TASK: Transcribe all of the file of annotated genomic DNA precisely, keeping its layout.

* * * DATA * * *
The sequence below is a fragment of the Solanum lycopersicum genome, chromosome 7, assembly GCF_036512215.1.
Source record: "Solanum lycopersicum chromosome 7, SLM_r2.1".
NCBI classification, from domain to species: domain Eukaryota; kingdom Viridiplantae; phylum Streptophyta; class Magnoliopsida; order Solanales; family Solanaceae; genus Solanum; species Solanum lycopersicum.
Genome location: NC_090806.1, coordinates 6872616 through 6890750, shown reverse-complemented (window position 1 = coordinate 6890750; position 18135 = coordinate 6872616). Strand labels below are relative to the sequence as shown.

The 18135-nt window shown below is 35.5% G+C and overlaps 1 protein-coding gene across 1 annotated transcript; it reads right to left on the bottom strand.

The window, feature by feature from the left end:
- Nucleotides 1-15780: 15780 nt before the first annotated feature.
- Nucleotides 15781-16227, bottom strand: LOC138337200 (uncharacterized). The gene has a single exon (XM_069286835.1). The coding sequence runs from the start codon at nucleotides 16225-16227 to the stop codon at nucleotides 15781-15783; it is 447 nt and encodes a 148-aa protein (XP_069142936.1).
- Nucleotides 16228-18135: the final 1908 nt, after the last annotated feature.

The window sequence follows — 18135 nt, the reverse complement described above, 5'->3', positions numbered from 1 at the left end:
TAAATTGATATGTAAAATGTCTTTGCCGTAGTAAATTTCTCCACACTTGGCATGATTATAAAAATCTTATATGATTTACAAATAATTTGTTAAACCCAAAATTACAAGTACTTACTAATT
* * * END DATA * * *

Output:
The sequence below is a fragment of the Solanum lycopersicum genome, chromosome 7, assembly GCF_036512215.1.
Source record: "Solanum lycopersicum chromosome 7, SLM_r2.1".
NCBI classification, from domain to species: domain Eukaryota; kingdom Viridiplantae; phylum Streptophyta; class Magnoliopsida; order Solanales; family Solanaceae; genus Solanum; species Solanum lycopersicum.
Genome location: NC_090806.1, coordinates 6872616 through 6890750, shown reverse-complemented (window position 1 = coordinate 6890750; position 18135 = coordinate 6872616). Strand labels below are relative to the sequence as shown.

The 18135-nt window shown below is 35.5% G+C and overlaps 1 protein-coding gene across 1 annotated transcript; it reads right to left on the bottom strand.

The window, feature by feature from the left end:
- Nucleotides 1-15780: 15780 nt before the first annotated feature.
- Nucleotides 15781-16227, bottom strand: LOC138337200 (uncharacterized). The gene has a single exon (XM_069286835.1). The coding sequence runs from the start codon at nucleotides 16225-16227 to the stop codon at nucleotides 15781-15783; it is 447 nt and encodes a 148-aa protein (XP_069142936.1).
- Nucleotides 16228-18135: the final 1908 nt, after the last annotated feature.

The window sequence follows — 18135 nt, the reverse complement described above, 5'->3', positions numbered from 1 at the left end:
TAAATTGATATGTAAAATGTCTTTGCCGTAGTAAATTTCTCCACACTTGGCATGATTATAAAAATCTTATATGATTTACAAATAATTTGTTAAACCCAAAATTACAAGTACTTACTAATT